depending on the details of the hardware, and to me that suggests
that the whole computation might as well be single-precision. And
my impression is that this is an active area of R&D these days.
 
K

Keith Thompson

James Kuyper wrote:

[ snip ]
Wow. Talk about knowing your stuff! You know I've never used a
float. This post has just made me think. I've always used
doubles. Do people even use the float type anymore? I can't recall
ever seeing a C89 or C99 standard function accepting a float. But
then again I don't know much.

Fairly old post, but possibly still worth replying ....

At least some of the math-library functions seem to have a version
that accepts and returns doubles, and another that accepts/returns
floats. Example are fabs/fabsf and sin/sinf. So, yeah, in this
respect you don't know much (though why should you, really).

C90's <math.h> only defined functions with arguments and results of type
double. If you wanted a square root of a float, you could use the
double function and convert the argument and result:

float x = 2.0;
float sqrt_x = sqrt(x); /* two implicit conversions */

If you wanted long double, you were out of luck unless you had a
non-standard library.

C99 added float and long double versions of the math functions, so now
we have:

double sqrt(double x);
float sqrtf(float x);
long double sqrtl(long double x);

It also added <tgmath.h>, which defines a number of "type-generic
macros", so that sqrt(x) would invoke either sqrtl(), sqrt(), or
sqrtf(), depending on the type of the argument.

C11 added _Generic, which allows programmers to do the same kind of
thing <tgmath.h> does.

[...]
 
M

Malcolm McLean

I can imagine that there are situations in which single-precision
("float") is good enough and reducing storage requirements by a
factor of two would make a difference, though I don't know of
specific examples.
Graphics typically use floats for object co-ordinates. It rarely matters if
the end result is a pixel out, and you tend to need a lot of geometry.
 
L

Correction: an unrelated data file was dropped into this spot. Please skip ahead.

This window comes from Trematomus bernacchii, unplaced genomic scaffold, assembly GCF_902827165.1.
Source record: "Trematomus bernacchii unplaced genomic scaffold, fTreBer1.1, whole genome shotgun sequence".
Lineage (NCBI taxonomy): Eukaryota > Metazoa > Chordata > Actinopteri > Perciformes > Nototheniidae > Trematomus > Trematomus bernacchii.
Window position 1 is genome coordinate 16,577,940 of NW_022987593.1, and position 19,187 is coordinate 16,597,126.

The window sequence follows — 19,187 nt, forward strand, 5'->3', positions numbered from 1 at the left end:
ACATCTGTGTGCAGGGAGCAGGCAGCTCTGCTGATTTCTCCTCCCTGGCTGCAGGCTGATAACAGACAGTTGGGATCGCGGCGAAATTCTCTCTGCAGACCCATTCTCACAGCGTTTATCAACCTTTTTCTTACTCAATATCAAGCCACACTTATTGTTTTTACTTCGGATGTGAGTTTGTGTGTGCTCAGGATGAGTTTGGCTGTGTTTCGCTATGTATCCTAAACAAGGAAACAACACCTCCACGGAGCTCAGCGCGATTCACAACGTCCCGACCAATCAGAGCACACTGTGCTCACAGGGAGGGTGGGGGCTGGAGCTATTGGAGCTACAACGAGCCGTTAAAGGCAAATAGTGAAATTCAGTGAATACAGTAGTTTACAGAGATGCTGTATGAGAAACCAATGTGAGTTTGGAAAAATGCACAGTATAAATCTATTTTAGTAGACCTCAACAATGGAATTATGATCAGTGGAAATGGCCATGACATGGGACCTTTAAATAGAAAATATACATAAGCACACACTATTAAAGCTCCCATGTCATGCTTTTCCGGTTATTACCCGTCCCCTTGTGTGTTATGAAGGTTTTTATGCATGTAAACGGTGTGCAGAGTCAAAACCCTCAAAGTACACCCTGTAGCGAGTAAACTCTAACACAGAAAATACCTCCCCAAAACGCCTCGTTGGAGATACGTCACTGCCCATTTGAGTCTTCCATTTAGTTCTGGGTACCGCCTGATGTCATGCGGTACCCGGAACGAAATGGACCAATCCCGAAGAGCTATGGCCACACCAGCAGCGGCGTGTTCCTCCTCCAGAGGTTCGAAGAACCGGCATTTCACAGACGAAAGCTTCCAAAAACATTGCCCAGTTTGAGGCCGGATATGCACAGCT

Lowell Gilbert

I can imagine that there are situations in which single-precision
("float") is good enough and reducing storage requirements by a
factor of two would make a difference, though I don't know of
specific examples.

I can provide one. Real-time applications employing feedback (or
feed-forward) where the sensors only provide (and the controls only
allow for) sufficiently limited precision that a double wouldn't give
more precise results to the actual application. Storage limitations may
be less important than data-transfer speeds (this is definitely the case
in my experience, but I don't have a sense of how typical that is).

Be well.
 
8

88888 Dihedral

I can provide one. Real-time applications employing feedback (or

feed-forward) where the sensors only provide (and the controls only

allow for) sufficiently limited precision that a double wouldn't give

more precise results to the actual application. Storage limitations may

be less important than data-transfer speeds (this is definitely the case

in my experience, but I don't have a sense of how typical that is).



Be well.

--

Lowell Gilbert, embedded/networking software engineer

http://be-well.ilk.org/~lowell/
Yep, I agree with you in the precision requiredment of those mass-production AV products.

Audio data in 14 to 16 bits and
visual data of RGB in 6 to 8 bits
per color component are quite commen.

It is different in scitific and military computations.

For example, the GPS and RADAR parts of SAM systems require much more expensive fast computations and long precesions to defend the war zone
than the cheap AV propducts.
 
Ad

Advertisements

S

Stephen Sprunk

Graphics typically use floats for object co-ordinates. It rarely
matters if the end result is a pixel out, and you tend to need a lot
of geometry.

There is a growing demand for half-precision (16-bit) FP for such uses;
would that be a "short float" in C?

S
 

Ask a Question

Want to reply to this thread or ask your own question?

You'll need to choose a username for the site, which only take a couple of moments. After that, you can post your question and our members will help you out.

Ask a Question

Similar Threads


Top